The 55 inch category remains the most popular choice for TVs, even though larger options are slowly but steadily gaining market share. 2019 was a good year for TVs, as the models we have tested were better than their last year's counterparts. New technologies are maturing and are becoming available in more mainstream models.
We’ve tested more than 70 TVs available in this size in the past 2 years, and below are our recommendations for the best 55 inch TVs to buy. See our recommendations for the best 65 inch TVs and the best smart TVs.
The LG OLED55B9 is the best 55 inch TV we've tested so far. OLED TVs have gained popularity in recent years, largely due to OLED's capacity to turn each pixel on and off individually, resulting in pure blacks and an infinite contrast ratio. This TV is no exception and it delivers outstanding picture quality. It doesn't get any better if you like to watch TV in the dark, where black is black, period.
Unfortunately, like all OLED TVs, there's the possibility of temporary image retention and permanent burn-in, though this is the result of cumulative exposure to static content and we don't expect it to occur with normal varied content. That said, it may not be as good a choice to use as a monitor or for long gaming sessions, as those usage scenarios often involve a lot of static user interface elements that are displayed for an extended period. LG has implemented some measures to prevent burn-in, such as screen savers and ABL (Auto Brightness Limiter), but some may find the latter a little too aggressive.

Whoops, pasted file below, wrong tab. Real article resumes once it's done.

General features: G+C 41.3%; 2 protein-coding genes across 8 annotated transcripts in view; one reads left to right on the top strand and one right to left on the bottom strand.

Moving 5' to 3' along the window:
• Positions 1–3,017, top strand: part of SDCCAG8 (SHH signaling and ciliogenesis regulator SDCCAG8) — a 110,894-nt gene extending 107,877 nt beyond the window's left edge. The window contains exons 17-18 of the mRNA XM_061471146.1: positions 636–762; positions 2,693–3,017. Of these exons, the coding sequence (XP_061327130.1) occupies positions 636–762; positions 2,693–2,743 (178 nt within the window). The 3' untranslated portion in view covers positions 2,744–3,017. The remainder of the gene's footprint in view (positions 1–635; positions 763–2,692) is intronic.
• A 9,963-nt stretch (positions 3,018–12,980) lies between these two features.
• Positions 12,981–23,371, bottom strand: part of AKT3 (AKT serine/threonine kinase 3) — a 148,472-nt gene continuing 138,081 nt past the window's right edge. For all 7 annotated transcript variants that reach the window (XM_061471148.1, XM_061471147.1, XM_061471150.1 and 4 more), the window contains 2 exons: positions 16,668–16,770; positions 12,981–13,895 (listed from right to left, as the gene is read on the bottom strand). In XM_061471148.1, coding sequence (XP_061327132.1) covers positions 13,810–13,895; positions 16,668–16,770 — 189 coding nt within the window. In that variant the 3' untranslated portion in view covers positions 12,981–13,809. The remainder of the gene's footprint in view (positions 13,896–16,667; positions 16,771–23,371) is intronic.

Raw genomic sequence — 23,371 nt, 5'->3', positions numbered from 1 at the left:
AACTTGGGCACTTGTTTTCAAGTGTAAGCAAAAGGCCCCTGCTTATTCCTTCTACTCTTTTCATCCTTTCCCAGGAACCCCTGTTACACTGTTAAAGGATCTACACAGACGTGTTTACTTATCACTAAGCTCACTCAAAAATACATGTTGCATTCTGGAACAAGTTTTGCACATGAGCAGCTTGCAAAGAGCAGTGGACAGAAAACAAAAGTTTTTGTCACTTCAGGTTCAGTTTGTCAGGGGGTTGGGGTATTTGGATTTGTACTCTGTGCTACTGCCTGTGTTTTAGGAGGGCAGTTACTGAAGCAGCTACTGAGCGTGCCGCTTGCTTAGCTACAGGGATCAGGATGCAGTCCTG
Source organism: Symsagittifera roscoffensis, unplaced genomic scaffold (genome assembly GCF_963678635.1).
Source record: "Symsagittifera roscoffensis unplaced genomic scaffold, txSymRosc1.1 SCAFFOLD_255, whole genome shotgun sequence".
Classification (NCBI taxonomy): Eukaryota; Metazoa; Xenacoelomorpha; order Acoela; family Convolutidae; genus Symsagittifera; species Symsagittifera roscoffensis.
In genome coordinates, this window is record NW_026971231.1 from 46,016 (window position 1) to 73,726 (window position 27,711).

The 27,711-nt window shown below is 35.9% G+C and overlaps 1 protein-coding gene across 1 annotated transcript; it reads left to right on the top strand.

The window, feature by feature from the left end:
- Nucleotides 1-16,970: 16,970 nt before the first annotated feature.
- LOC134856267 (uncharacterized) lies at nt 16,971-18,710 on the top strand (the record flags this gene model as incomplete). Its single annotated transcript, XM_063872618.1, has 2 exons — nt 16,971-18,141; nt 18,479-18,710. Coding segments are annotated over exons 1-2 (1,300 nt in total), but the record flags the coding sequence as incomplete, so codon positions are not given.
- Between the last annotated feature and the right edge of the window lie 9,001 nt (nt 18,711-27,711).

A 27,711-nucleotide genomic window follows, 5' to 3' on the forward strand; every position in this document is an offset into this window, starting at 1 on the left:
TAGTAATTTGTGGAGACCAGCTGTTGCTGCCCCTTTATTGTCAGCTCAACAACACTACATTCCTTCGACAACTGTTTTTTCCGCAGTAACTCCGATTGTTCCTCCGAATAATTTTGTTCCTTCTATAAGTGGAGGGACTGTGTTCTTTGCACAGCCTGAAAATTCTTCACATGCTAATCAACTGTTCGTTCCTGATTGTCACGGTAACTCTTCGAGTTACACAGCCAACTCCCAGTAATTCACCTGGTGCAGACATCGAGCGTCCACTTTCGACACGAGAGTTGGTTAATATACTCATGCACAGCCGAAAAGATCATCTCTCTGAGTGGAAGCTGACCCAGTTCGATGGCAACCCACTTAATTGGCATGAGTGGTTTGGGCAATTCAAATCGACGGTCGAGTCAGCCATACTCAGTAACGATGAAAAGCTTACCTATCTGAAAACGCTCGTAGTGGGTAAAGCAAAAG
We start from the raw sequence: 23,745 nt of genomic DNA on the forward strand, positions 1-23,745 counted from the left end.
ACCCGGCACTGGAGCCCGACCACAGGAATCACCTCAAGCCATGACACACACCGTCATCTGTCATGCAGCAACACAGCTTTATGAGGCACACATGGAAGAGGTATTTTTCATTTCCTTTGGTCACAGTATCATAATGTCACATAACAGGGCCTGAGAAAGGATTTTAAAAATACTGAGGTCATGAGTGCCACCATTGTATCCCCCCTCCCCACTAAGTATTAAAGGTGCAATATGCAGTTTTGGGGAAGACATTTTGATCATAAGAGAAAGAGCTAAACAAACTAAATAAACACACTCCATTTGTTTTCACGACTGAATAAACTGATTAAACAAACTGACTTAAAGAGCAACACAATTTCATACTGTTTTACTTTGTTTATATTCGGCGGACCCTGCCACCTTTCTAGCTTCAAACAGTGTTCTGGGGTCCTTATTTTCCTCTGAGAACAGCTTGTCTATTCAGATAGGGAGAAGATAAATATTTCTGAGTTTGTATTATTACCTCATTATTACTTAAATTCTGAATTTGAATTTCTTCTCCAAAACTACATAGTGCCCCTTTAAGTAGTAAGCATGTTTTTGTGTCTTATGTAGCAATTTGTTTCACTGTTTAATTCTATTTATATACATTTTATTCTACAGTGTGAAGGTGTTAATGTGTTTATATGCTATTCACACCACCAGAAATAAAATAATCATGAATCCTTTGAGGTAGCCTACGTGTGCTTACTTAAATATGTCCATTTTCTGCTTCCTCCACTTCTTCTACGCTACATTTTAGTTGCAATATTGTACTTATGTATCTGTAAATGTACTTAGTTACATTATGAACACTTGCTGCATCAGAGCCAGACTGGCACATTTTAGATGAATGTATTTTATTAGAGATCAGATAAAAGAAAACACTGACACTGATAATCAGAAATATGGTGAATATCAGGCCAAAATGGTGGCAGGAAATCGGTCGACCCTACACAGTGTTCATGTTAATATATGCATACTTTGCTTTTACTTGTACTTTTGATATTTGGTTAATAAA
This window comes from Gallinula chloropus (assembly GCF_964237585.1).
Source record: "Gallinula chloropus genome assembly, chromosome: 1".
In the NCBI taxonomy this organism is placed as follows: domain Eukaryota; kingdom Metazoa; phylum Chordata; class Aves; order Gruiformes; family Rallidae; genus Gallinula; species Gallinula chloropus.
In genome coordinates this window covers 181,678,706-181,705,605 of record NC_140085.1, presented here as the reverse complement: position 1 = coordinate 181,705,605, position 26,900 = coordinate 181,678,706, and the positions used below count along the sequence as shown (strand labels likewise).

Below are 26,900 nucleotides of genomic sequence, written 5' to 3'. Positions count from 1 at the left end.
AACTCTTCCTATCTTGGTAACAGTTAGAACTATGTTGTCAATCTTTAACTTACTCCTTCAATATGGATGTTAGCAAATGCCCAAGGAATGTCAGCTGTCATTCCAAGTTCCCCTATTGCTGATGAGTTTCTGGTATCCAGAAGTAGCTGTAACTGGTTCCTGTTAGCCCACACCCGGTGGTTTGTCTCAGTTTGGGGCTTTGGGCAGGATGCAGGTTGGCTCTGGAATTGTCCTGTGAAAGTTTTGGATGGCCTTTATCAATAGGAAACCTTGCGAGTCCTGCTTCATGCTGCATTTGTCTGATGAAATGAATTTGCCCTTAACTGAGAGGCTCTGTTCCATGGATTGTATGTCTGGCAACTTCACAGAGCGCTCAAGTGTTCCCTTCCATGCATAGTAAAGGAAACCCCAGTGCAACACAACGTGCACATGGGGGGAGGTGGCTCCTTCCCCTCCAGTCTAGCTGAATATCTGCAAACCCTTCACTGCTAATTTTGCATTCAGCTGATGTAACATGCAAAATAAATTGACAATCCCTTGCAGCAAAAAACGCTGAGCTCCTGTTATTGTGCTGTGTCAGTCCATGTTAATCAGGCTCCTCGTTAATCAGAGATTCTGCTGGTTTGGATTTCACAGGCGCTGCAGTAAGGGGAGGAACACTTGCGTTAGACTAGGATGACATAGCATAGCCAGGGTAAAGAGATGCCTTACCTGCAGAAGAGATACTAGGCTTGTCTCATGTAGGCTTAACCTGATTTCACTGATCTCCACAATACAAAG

On the bright side, this TV performs great in a bright room thanks to its excellent reflection handling and decent peak brightness. Motion handling is also outstanding thanks to the nearly instantaneous response time, which, coupled with low input lag and support for variable refresh rate, makes it an excellent TV for gamers. Overall, this is an excellent TV for a wide variety of uses, and it should satisfy anyone looking for the best 55" TV.
If you find the LG B9 OLED a little outside of your budget, you may want to consider the LG OLED55B8. It’s a step down only in terms of features; otherwise, this TV performs admirably. A few advanced features are missing, such as support for variable refresh rate, eARC, and HDMI 2.1, though currently nothing supports 2.1 and it remains simply a future-proof feature. That being said, these are features that a lot of people likely won't miss, and the picture quality and overall performance are just as remarkable as with the other LG.
If you don't mind spending a bit more to get the latest and greatest features, go with the B9, but if you want a TV that will perform equally as amazing for most uses but costs a bit less, get the B8.